This is a dedicated commercial mission through NSIL with TeLEOS-2 as primary satellite and Lumelite-4 as a co-passenger satellite. The satellites weigh about 741 kg and 16 kg, respectively. Both belong to Singapore. They are intended to be launched into an Eastward low inclination orbit.
The TeLEOS-2 satellite is developed under a partnership between DSTA (representing the Government of Singapore) and ST Engineering. Once deployed and operational, it will be used to support the satellite imagery requirements of various agencies within the Government of Singapore. TeLEOS-2 carries a Synthetic Aperture Radar (SAR) payload. TeLEOS-2 will be able to provide all-weather day and night coverage, and capable of imaging at 1m full-polarimetric resolution.
The LUMELITE-4 satellite is co-developed by the Institute for Infocomm Research (I2R) of A*STAR and Satellite Technology and Research Centre (STAR) of the National University of Singapore. LUMELITE4 is an advanced 12U satellite developed for the technological demonstration of the High-Performance Space-borne VHF Data Exchange System (VDES). Using the VDES communication payload developed by I2R and STAR’s scalable satellite bus platform, it aims to augment Singapore’s e-navigation maritime safety and benefit the global shipping community.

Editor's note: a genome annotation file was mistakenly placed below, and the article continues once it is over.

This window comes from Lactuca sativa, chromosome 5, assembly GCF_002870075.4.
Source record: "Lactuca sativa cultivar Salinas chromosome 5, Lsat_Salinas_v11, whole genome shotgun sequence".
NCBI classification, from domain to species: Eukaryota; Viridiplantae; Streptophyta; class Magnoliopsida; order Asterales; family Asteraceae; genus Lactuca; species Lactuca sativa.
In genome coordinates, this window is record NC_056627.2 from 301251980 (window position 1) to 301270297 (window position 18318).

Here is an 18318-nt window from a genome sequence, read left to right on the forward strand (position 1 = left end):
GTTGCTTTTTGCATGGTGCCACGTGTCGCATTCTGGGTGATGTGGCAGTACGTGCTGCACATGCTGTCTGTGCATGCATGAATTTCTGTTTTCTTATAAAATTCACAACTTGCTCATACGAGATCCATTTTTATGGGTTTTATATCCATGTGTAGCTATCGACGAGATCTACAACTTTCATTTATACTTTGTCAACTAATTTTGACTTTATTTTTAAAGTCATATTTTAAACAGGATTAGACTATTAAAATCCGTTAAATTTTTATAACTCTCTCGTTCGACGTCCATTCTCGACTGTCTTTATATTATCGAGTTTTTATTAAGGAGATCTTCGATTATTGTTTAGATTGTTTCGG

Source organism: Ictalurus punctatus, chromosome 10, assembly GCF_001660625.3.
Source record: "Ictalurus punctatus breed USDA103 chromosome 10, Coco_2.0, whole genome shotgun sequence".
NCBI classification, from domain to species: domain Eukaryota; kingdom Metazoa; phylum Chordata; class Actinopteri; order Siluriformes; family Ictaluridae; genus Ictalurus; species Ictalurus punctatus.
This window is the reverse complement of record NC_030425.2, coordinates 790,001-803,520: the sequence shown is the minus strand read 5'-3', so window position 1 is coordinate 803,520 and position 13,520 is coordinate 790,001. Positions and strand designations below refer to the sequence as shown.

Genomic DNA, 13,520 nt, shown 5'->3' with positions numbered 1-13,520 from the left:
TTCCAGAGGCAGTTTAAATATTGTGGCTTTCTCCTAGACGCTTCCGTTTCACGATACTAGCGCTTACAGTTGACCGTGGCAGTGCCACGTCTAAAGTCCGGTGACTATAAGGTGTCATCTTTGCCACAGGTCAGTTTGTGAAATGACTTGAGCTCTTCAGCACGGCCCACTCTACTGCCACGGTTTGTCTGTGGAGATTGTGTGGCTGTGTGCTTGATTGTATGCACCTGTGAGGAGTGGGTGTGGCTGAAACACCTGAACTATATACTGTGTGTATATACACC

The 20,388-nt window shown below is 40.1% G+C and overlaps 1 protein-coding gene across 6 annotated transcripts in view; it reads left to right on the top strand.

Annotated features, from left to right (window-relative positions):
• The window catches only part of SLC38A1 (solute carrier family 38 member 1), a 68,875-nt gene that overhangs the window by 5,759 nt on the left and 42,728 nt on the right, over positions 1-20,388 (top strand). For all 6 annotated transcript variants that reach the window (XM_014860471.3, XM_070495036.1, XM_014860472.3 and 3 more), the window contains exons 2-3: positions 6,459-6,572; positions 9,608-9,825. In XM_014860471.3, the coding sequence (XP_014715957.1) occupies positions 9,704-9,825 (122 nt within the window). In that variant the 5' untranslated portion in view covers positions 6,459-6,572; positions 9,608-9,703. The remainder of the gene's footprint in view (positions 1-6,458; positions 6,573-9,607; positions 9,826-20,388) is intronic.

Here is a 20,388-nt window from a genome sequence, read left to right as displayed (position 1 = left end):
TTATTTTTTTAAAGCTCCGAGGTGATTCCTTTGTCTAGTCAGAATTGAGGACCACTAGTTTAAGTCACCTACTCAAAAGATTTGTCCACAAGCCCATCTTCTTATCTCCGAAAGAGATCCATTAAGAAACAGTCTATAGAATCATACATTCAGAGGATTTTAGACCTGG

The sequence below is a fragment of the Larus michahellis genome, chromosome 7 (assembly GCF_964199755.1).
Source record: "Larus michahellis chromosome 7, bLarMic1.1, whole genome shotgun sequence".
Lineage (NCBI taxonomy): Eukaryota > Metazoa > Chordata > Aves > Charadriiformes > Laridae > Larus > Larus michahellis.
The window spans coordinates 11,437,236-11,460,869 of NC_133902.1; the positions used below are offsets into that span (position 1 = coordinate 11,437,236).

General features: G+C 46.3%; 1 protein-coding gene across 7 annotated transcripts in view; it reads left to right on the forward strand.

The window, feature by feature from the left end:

The mission has the PSLV Orbital Experimental Module (POEM), where the spent PS4 stage of the launch vehicle would be utilized as an orbital platform to carryout scientific experiments through non-separating payloads. The payloads belong to ISRO/Department of Space, Bellatrix, Dhruva Space, and Indian Institute of Astrophysics.
The other satellite going up on the four-stage PSLV is Lumelite-4, a 35-pound (16 kg) communications demonstrator co-developed by the National University of Singapore and the nation's Agency for Science, Technology and Research.
Lumelite-4 aims to demonstrate a new data-exchange system, which is designed to "augment Singapore's e-navigation maritime safety and benefit the global shipping community," ISRO officials wrote
In addition, the PSLV's fourth stage has been modified to serve as an orbiting research platform after Saturday's primary mission comes to a close.
Seven non-deployable experimental payloads have been integrated into this "PSLV Orbital Experimental Module," or POEM. These instruments — from ISRO, the Indian Institute of Astrophysics and the Indian companies Bellatrix and Dhruva Space — are expected to operate for about a month in orbit, according to ISRO.
Saturday will mark the third time a payload-packed POEM has flown on a PSLV mission, ISRO officials said.